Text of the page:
West of the Tracks (Tie Xi Qu) would be a remarkable film under any circumstances. But the fact that it was the first project of young filmmaker, Wang Bing, essentially working alone with a digital video camera, shooting over a period of two years, then editing over several more years (the film appeared at a number of festivals in various forms before settling on its three-part, nine-plus hour final version), makes it completely extraordinary. (I managed to obtain a copy of a Dutch four-disk set from a Swiss online vendor.)
While living as a student in the northeastern city of Shenyang, Wang became interested in the region's vast industrial areas, a landscape of factories and foundries and worker housing, all interconnected by an extensive network of railways. He began to wander through the area, gradually getting to know some of the people who lived and worked there. Then he rented a camera and started to shoot what he was seeing.
This is not a documentary that sets out to give the viewer “information” or to present the filmmaker's argument about the economy, the social conditions, the politics of modern China. It is a film that evokes the experience of a time and a place from which the viewer can draw conclusions, recognizing on both an emotional and an intellectual level a devastating universality which much of the West shares with a China which has been undergoing massive upheavals as it transforms from a state-run to a market-driven economy. What we witness in West of the Tracks is similar to what we have seen, for instance, in Michael Moore's Roger & Me, with its depiction of the social devastation wrought by American industrial decline. But Wang's approach and sensibilities are vastly different from Moore's.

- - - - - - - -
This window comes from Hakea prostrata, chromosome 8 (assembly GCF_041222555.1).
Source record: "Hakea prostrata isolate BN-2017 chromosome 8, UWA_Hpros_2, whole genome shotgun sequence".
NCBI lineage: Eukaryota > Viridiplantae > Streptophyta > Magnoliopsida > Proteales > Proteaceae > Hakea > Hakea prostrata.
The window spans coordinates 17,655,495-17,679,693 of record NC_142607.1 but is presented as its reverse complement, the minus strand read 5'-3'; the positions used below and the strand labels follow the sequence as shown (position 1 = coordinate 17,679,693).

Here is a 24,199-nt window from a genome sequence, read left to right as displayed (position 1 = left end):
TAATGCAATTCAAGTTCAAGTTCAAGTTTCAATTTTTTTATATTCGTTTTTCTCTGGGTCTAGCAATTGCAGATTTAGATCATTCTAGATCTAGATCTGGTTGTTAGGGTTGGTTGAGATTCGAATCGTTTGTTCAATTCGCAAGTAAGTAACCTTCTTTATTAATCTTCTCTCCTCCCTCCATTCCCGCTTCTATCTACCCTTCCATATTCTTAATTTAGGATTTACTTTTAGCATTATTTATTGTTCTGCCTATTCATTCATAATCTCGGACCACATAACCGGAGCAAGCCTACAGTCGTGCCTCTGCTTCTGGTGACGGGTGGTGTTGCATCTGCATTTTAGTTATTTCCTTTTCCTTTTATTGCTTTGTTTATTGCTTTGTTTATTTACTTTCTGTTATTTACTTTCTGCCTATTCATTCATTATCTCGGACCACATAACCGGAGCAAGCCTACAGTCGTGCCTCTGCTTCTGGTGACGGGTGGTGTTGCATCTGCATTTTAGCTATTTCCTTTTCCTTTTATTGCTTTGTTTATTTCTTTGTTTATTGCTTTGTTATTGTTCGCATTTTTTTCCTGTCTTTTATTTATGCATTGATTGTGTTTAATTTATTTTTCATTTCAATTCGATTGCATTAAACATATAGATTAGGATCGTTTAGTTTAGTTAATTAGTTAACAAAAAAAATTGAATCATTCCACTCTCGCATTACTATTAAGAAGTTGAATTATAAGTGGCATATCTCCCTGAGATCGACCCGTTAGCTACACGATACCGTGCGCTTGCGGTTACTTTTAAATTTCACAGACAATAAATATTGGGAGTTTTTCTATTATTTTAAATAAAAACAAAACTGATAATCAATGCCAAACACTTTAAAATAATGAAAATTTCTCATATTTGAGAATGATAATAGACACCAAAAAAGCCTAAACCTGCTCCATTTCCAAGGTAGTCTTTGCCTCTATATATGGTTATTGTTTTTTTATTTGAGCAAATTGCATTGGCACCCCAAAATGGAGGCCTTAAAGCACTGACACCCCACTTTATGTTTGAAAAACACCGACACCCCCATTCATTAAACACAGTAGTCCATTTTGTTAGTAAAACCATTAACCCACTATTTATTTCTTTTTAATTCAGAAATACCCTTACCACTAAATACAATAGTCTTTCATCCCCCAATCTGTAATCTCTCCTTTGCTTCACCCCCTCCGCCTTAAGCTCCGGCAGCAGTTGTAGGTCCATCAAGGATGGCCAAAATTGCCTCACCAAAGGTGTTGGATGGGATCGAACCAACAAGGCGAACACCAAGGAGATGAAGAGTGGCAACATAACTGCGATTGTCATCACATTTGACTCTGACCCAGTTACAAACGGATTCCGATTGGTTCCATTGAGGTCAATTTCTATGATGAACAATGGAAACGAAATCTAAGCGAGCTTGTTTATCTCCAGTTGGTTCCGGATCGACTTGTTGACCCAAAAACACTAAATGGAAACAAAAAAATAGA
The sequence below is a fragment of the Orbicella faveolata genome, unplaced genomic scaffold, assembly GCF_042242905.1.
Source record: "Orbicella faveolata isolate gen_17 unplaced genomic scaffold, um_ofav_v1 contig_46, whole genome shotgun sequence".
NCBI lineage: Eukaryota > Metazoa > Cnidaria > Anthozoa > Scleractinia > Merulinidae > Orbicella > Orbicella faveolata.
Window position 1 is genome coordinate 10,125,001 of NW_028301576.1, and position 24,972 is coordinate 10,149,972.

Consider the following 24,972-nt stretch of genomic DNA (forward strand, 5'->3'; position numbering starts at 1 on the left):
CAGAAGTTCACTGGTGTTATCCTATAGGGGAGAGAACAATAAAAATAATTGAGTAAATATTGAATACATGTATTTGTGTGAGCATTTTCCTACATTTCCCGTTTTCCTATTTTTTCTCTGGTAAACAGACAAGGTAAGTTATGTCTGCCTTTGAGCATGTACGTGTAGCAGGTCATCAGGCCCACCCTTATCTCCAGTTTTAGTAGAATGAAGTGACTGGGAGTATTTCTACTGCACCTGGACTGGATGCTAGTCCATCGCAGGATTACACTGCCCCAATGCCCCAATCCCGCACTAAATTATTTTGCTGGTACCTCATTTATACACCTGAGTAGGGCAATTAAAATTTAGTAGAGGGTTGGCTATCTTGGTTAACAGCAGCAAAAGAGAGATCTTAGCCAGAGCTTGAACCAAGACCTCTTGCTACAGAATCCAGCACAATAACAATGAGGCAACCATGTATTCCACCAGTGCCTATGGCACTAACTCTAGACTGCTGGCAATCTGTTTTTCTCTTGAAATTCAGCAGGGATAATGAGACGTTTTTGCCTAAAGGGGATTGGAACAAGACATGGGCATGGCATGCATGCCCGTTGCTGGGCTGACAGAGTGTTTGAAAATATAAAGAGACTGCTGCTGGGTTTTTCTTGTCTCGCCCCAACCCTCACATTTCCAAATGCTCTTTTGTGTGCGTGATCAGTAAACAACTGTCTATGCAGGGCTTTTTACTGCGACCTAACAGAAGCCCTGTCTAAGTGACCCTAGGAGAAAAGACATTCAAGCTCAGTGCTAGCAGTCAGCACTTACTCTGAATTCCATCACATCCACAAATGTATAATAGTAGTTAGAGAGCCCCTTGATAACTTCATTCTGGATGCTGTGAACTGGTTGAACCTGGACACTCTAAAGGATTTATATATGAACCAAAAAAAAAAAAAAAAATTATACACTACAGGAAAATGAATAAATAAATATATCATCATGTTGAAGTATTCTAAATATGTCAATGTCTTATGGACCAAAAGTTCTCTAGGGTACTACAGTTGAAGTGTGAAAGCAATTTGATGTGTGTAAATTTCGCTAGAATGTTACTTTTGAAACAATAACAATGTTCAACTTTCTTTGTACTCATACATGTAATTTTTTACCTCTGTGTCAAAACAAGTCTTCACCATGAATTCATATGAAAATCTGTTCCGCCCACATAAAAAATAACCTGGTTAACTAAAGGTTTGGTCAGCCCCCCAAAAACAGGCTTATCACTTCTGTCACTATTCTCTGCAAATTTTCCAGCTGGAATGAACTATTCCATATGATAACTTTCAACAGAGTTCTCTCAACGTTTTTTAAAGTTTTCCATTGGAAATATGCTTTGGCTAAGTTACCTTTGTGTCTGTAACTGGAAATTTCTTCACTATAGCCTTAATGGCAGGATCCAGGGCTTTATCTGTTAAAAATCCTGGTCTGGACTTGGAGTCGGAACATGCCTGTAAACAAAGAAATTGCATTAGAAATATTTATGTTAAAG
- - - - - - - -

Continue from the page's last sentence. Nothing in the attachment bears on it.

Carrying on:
Wang entered this environment long after decline and decay had taken root. Factories which had once employed tens of thousands of workers now have only skeleton crews of dozens. There's an almost science fictional quality to the images of these huge structures with their Metropolis-like machinery, populated by a handful of workers. Wang evokes these spaces with long hand-held tracking shots, following these men and women along corridors, through locker rooms and communal showers, out into the vast caverns where metals are smelted and huge overhead cranes swing their loads from one end to the other. He rides the trains which weave their way among the factories, letting his lens absorb the desolate deserted wastelands. He has a fascination with process, movement back and forth, trains linking and unlinking, men pausing to eat and talk, to shower and bathe, to play their minute fleshy roles among the decaying machinery of the factories.